California was identified as the No. 2 “Judicial Hellhole” in the nation, after two years of taking the No. 1 spot, in the latest ranking of the “most unfair” civil litigation courts by the American Tort Reform Foundation (ATRF).
The state was narrowly beaten by New York, but the report’s authors state that “there are so many things wrong” with the administration of civil justice in California that a third consecutive No. 1 ranking “would have been perfectly justifiable.”
More than 1 million new lawsuits are filed in the state every year and California is so large that court rulings invariably affect people across the nation who are trying to do business in the state.
Lead Paint, Painkillers
According to the report, the public nuisance theory of liability as applied to lead paint has been tried by personal injury lawyers for years as a means of trying to slip under the higher burden of proof required by products liability law. This tactic had failed everywhere, until last year, when Santa Clara Superior Court Judge James Kleinberg ordered three paint companies to pay $1.15 billion to plaintiff counties in a lead paint-as-public nuisance case.
The ruling inspired the Santa Clara County, Orange County and private-sector contingency-fee lawyers to sue narcotics makers in 2014, alleging the makers have caused any epidemic of addiction to painkillers with a “campaign of deception” designed to boost profits. Rather than pursue the litigation under strict products liability law, Judicial Hellholes states, county prosecutors and lawyers are relying on the easily exploited false advertising and unfair competition law, and more adaptable law of public nuisance.
California continues to be a hotbed for asbestos lawsuits. This area was cited last year in Judicial Hellholes, and it continues to be an issue. In 2014, an award of $18 million in punitive damages to a single plaintiff and his wife was affirmed by the California Second District Court of Appeal. In Whalen v. John Crane Inc., No. RG14711964, an Alameda County jury rendered a nearly $71 million verdict for another single asbestos plaintiff and his wife against a gasket manufacturer.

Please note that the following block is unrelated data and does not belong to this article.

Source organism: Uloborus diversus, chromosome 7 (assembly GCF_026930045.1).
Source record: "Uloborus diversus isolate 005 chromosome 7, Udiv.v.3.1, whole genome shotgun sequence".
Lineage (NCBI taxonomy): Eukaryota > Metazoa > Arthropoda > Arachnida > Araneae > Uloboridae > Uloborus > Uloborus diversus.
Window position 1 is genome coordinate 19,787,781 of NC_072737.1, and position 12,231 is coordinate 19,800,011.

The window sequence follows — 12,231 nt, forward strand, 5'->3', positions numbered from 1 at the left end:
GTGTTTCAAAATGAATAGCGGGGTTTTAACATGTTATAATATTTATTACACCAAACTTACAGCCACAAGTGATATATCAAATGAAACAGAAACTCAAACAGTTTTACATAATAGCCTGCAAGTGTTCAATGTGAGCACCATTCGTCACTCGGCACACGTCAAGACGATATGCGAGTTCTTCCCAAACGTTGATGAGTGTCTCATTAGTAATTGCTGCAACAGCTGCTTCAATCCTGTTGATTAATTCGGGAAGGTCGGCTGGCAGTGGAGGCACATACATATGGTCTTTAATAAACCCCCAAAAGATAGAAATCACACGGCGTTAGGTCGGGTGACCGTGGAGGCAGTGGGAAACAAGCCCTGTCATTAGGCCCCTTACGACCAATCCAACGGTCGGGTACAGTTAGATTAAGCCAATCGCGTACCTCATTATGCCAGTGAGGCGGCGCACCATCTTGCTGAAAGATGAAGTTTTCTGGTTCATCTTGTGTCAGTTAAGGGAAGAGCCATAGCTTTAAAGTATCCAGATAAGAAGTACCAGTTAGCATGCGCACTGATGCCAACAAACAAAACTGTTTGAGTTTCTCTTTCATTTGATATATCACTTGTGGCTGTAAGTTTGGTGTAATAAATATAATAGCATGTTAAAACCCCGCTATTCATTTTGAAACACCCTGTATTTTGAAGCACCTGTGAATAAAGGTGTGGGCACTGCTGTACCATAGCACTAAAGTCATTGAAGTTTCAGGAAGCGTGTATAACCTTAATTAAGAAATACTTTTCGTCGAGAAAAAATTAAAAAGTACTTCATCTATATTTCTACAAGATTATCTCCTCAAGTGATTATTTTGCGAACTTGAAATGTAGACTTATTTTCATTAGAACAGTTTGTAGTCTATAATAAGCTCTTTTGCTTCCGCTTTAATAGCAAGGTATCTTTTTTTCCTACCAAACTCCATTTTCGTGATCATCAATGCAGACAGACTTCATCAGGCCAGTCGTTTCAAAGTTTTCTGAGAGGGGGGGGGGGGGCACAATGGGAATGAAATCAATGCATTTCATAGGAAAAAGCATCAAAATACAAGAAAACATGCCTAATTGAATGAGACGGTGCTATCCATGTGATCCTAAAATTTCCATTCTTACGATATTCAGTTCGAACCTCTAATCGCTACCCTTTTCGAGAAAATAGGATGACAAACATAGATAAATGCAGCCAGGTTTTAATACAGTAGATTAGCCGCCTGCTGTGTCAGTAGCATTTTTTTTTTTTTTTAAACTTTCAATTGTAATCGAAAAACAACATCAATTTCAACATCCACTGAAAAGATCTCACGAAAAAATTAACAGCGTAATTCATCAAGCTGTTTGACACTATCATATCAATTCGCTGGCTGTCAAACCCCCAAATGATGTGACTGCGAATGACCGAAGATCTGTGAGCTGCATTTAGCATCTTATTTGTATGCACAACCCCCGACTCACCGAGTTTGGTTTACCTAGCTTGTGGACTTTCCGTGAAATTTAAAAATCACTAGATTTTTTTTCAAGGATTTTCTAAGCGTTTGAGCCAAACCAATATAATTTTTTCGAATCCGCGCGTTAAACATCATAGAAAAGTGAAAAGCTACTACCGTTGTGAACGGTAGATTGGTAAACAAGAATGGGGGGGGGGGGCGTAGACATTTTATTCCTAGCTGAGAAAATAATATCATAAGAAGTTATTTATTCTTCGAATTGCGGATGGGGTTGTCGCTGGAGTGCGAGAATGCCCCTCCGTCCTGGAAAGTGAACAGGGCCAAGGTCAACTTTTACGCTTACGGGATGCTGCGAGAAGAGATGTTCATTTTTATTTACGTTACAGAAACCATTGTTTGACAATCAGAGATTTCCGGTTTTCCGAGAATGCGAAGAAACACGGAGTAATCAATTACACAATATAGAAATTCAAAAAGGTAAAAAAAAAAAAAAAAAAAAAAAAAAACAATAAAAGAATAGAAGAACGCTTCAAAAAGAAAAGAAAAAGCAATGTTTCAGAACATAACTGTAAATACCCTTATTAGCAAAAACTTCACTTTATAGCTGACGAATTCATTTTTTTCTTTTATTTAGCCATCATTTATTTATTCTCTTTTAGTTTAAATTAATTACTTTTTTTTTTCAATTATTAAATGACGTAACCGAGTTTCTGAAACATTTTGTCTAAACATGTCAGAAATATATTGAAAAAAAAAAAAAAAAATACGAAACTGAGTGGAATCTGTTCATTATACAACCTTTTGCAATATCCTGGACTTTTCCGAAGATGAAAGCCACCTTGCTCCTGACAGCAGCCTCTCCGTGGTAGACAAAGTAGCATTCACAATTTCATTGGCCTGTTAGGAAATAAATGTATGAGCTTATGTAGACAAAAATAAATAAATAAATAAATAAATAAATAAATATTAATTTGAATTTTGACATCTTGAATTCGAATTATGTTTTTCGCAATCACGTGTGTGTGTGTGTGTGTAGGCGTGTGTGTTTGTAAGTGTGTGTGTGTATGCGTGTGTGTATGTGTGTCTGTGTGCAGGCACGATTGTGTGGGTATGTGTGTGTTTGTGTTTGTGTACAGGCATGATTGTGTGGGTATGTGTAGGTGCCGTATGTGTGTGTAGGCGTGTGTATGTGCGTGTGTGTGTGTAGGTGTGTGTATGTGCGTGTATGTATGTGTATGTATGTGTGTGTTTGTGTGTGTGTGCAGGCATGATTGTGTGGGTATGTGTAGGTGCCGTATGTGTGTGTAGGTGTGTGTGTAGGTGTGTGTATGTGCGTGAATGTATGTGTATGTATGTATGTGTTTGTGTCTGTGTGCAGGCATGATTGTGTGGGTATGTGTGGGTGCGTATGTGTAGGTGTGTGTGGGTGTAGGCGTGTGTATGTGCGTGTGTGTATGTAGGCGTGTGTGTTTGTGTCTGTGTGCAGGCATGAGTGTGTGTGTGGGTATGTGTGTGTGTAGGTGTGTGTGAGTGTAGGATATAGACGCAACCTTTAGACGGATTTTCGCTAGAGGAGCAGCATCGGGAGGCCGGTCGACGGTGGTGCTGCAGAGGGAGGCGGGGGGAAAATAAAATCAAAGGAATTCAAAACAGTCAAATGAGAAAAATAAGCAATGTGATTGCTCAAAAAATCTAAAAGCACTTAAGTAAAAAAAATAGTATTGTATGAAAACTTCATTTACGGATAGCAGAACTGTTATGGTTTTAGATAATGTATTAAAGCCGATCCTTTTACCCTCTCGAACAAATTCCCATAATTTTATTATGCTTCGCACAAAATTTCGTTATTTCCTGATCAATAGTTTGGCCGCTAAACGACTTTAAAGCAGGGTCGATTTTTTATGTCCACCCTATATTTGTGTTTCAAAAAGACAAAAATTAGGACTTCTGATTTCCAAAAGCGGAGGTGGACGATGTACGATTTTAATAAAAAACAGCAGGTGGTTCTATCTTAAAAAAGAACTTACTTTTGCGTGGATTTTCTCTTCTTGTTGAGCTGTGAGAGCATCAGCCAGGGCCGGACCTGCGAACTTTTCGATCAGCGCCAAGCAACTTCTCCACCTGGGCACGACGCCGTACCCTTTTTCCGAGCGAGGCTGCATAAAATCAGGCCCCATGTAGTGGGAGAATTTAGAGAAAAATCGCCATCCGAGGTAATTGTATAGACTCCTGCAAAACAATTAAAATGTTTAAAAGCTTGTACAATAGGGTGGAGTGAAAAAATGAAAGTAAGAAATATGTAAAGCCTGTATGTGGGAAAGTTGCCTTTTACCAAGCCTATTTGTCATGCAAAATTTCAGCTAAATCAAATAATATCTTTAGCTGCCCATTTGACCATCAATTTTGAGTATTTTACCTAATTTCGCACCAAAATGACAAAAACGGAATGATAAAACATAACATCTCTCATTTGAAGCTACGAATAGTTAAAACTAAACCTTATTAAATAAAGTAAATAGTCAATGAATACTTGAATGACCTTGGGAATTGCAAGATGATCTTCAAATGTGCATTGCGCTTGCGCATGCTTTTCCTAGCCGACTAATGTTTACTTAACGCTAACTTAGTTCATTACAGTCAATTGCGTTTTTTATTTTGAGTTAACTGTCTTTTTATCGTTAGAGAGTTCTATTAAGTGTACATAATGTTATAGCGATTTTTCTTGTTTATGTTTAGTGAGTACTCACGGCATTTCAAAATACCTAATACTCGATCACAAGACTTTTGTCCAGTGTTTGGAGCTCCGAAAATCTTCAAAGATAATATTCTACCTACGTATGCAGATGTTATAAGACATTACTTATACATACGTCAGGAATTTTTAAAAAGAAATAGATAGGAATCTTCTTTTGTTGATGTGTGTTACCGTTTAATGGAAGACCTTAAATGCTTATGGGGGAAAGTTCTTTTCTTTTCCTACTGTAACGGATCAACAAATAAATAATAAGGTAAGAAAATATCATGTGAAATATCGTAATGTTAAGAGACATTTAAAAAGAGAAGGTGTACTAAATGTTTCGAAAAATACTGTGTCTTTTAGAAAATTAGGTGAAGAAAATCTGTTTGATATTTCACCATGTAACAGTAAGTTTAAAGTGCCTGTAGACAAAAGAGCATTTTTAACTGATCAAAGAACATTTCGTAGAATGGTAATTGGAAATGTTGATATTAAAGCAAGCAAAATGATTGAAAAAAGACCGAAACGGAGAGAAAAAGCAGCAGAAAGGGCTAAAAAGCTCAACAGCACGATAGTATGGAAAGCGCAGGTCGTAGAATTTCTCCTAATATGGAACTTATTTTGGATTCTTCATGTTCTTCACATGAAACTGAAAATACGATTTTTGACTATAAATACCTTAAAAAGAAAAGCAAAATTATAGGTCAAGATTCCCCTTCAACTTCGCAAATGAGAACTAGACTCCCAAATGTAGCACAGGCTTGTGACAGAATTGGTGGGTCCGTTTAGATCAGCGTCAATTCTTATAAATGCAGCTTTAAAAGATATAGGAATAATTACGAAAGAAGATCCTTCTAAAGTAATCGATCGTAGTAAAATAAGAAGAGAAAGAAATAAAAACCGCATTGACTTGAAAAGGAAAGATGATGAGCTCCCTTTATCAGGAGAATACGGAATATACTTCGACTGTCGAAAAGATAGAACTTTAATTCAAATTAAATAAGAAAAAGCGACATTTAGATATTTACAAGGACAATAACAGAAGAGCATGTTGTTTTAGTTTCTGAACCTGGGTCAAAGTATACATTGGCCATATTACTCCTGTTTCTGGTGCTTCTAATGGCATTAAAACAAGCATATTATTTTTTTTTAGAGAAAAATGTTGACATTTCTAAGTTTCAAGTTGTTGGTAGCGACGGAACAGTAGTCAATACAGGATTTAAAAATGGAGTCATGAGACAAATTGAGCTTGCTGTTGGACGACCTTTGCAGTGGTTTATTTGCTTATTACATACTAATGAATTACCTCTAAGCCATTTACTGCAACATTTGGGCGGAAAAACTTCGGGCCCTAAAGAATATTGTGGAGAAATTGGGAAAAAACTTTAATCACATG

ADA, Propositio 65 Lawsuits
More than 40% of all Americans with Disabilities Act (ADA) lawsuits in the country occur in California. Most troubling is that a finite group of plaintiffs specialize in “disability-access” lawsuits, and exploit federal ADA and state civil rights laws for personal profit. In fact, four of the most active plaintiffs have filed 820 ADA lawsuits throughout the state, affecting an estimated 35,000 shops and restaurants, according to the report.
“California has been home to a growing wave of often ridiculous consumer class actions that target the labeling and marketing of various food and beverage products,” the report states. It remains highly critical of the abuse of Proposition 65, a voter-passed referendum that requires business and public establishments to post warning signs when even trace amounts of some 800 different chemicals may be present. The report highlights the cases of Cortina v. PepsiCo, Inc. and Cortina v. Goya Foods, Inc., filed in January 2014 by a personal injury lawyer, Jack Fitzgerald, alleging that a byproduct of caramel coloring in soft drinks and other products is harmful, even though the Food and Drug Administration has stated it is not.
Not all happening in California is bad news. The report highlights four bright spots that surfaced during the year in California:
• Wage and Hour Litigation: The California Supreme Court in Duran v. U.S. Bank National Association reversed a $15 million plaintiffs’ verdict in the class action that had been tried in Alameda County Superior Court.
• Limiting Liability for Commercial Property Owners: the U.S. Court of Appeals for the Ninth Circuit held in Verdugo v. Target Corporation that a business does not owe a duty to its customers to obtain and make available an automated external defibrillator (AED) for use in a medical emergency.
• GMO Lawsuits: California lawmakers rejected-opposed SB 1381 (Evans; D-Santa Rosa), which would have imposed a California-only labeling requirement.
• Propositions 45 and 46 were rejected by California voters. Proposition 45 would have required the Insurance Commissioner to approve rates for all health insurance coverage before it can be sold to consumers; and Proposition 46 was a trial lawyer-sponsored measure that sought to increase the cap on noneconomic damages for medical malpractice lawsuits.
ATRF was founded in 1997 to educate the public about the impact of liability law on the private, public and business sectors. Since 2002, it has published annual reports documenting abuse within the civil justice system.
To view the full Judicial Hellholes report, visit www.judicialhellholes.org.